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BiteSize Science - Psychology

How do we develop the moral sense of right versus wrong?

Ashley Hinten and Damian Scarf (Psychology)

Tracking where infants look while watching a character be helped and hindered from a goal helps us understand how humans first evaluate others by their actions. Researchers’ results have been inconsistent showing us morality is not black and white.

How to influence behavior: an introduction to operant theory

Thom Elston (Psychology)

Why do people do what they do? What makes them tick? How can one influence the behavior of both the self and others? My talk will provide practical, useful answers to these questions and more through the lens of operant theory.

The neuroscience behind Disney Pixar’s Inside Out

Blake Porter (Psychology)

Disney Pixar’s Inside Out beautifully illustrates the inner workings of our brains with incredible accuracy. In this talk we’ll delve into the parallels between Riley’s brain as it is depicted in Inside Out and how our real brains process information, store and recall memories, and dream at night.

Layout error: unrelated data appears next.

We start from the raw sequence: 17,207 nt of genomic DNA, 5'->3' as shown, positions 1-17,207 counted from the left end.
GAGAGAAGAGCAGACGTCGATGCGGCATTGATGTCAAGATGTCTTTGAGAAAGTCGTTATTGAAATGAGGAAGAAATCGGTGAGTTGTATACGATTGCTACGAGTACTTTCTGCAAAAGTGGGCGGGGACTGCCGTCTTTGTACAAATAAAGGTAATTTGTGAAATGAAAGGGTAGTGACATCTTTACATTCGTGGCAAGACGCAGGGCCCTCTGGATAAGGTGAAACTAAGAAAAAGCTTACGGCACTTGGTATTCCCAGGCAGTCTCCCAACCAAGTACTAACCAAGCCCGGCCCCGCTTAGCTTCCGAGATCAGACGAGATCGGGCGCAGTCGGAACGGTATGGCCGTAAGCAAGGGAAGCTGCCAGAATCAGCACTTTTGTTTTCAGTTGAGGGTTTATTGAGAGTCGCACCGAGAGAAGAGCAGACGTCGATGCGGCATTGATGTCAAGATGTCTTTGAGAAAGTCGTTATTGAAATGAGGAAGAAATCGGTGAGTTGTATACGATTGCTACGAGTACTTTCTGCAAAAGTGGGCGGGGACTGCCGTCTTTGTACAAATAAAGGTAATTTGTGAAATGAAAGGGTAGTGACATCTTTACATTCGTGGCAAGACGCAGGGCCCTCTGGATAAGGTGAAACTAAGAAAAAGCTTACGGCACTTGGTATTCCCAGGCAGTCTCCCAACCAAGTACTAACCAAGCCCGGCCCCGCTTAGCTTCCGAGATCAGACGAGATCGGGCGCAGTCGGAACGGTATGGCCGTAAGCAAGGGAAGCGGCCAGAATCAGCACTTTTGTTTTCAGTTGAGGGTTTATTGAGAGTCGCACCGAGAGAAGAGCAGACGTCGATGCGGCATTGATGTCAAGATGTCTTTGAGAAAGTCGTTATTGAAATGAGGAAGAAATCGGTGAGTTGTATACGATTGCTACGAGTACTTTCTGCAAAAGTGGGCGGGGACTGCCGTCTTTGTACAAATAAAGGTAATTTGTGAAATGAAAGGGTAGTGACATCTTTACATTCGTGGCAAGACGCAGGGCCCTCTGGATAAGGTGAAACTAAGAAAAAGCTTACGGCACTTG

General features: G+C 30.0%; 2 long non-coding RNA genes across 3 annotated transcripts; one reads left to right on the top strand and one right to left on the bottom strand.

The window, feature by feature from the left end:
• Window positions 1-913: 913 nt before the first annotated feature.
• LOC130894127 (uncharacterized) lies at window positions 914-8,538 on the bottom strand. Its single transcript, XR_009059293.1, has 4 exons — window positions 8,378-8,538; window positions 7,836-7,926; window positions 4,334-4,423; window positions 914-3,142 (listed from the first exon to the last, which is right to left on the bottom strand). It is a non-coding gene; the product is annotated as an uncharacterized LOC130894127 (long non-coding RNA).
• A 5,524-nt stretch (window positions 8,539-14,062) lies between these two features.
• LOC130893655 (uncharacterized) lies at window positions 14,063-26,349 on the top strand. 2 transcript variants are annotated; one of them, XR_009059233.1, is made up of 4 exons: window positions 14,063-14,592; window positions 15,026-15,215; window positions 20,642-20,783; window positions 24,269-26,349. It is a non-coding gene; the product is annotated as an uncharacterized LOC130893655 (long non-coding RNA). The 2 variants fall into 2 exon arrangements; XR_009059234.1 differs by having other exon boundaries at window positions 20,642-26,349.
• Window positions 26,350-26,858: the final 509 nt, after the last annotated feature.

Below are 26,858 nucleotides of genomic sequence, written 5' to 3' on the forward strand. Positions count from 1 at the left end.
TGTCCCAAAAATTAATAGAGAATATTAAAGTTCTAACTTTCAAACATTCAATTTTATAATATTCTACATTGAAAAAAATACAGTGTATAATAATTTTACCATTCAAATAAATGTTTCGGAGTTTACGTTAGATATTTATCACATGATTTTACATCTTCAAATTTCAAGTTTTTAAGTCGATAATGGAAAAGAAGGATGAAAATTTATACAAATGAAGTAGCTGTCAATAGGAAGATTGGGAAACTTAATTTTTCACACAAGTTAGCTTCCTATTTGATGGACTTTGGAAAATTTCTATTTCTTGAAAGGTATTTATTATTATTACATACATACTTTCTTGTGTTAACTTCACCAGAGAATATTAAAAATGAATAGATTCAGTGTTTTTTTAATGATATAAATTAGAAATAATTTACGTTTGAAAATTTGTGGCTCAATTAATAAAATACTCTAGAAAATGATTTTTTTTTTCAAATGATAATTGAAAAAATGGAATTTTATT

Brain Cells that go bad in Alzheimers disease

Anurag Singh and Cliff Abraham (Psychology)

Memories are formed by changing the connections between nerve cells in the brain. This process is helped by another cell type called astrocytes (star-shaped cells). The ability to learn becomes particularly impaired in Alzheimer’s disease, which affects both cell types. Understanding how these cells work together, both normally and in Alzheimer’s, is critical for discovering new treatments for the disease.

FoMO on the piss!

Ben Riordan and Damian Scarf (Psychology)

Fear of Missing Out (FoMO) is the sense that others are having rewarding experiences without you. It is characterised by a desire to remain socially connected and research has often focused on the link between FoMO and unhealthy social media use. But FoMO may also help explain excessive alcohol use, as it seems like we drink more to avoid missing out…

Are there limits to the questions that science can answer?

Evan Balkcom (Psychology)

Many people believe that some phenomena lie outside the scope of scientific enquiry. In order to explore these beliefs, we asked people to give us examples of unexplainable occurrences and then we created a system of categories to evaluate them and allow us to compare the types of events that people think science cannot explain.